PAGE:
Step 1 has no technical solution; you need to verify the keys you receive and check the signatures on those keys assuming they come from other keys that you trust. If you're lucky, there is a chain of signatures leading to a key that you do trust with certainty. I have yearly expiring keys, and I sign each new year's keys with the old keys. Unless my keys have been compromised yearly, there's a reasonable chance that the keys you see are mine!

Step 2 is partially mitigated by https, assuming that the actor doesn't have backdoor access to the CA issuing the certificate. The actor can have the CA issue a new certificate, redirect you to a server that the actor controls, decrypt the traffic, modify it, and then re-encrypt it. You'd never know anything was wrong.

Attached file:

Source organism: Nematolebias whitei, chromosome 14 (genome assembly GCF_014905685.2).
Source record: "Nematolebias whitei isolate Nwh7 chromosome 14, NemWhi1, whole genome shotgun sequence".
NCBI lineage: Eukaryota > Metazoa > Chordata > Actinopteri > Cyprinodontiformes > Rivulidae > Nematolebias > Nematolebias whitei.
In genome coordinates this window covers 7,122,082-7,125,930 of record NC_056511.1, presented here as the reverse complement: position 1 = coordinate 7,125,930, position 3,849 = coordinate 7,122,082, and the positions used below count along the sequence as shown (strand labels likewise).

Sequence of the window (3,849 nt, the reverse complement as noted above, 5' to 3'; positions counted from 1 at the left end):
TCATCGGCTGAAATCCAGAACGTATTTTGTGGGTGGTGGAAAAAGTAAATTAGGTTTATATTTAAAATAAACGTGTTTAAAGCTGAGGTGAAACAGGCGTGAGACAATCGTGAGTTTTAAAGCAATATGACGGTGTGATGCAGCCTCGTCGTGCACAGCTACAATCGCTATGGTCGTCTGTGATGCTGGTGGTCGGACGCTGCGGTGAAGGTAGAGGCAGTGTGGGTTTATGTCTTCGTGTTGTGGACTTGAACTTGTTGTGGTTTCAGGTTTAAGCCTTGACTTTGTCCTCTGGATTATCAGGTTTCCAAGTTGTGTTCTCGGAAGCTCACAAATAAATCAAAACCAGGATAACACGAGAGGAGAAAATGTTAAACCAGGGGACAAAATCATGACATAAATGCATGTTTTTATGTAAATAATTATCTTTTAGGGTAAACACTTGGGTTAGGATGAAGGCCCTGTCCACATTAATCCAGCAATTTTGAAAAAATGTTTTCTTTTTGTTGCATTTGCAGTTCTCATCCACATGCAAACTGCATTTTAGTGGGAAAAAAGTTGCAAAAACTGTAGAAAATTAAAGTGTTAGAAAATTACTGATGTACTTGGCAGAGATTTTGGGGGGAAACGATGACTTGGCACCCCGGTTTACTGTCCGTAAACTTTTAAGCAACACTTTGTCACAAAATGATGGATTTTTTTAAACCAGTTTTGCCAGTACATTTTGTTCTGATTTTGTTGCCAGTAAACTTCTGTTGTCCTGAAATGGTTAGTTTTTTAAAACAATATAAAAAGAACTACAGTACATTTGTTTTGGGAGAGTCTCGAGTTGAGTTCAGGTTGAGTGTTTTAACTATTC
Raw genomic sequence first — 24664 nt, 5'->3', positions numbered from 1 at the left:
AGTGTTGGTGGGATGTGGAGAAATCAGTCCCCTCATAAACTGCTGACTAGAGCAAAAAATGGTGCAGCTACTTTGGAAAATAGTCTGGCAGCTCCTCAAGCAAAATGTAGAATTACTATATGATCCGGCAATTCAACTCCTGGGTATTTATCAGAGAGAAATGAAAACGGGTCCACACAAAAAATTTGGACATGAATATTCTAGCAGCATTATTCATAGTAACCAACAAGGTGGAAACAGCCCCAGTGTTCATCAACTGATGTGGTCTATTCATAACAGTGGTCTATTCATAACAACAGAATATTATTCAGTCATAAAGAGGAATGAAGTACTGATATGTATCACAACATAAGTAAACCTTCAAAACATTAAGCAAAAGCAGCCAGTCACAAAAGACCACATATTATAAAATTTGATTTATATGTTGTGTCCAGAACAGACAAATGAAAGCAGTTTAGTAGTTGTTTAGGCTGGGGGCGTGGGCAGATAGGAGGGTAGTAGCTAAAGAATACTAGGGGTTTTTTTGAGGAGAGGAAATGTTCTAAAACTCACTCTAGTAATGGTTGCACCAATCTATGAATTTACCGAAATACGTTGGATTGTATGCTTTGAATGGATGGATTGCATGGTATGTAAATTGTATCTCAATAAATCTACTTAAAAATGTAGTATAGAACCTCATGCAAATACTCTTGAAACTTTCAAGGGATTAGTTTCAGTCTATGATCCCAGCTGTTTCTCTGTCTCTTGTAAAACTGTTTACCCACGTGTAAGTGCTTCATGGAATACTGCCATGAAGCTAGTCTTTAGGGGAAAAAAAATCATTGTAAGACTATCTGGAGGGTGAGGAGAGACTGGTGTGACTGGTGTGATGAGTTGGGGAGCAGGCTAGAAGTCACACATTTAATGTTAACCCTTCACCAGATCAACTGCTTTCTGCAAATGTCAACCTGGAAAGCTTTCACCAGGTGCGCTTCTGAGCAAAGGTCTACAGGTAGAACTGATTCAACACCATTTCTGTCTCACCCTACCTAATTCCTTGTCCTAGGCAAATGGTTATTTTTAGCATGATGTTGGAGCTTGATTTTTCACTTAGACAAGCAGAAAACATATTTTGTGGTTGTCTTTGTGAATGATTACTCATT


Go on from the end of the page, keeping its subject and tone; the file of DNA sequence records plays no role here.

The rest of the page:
Step 3 is manually mitigated by reading the posts by year page and checking that you have at least as many signatures as pages. I may start publishing a CHECKSUMS file that just contains signed SHA512 hashes of every file on the site.

I'm considering using keybase in addition to publishing PGP keys on the public keyservers. I don't do social media, so I'm not sure how much it'd apply to me. I do use GitHub heavily though.

New PGP Key
Hash: SHA512


Pushed a new key for signing commits in Android work. I'll still be
releasing new personal and release signing keys in January (and I'll
be switching to ed25519 keys from RSA).

E134 3512 A805 115A C1A0 1D15 C578 C3C0 C9B1 2BFF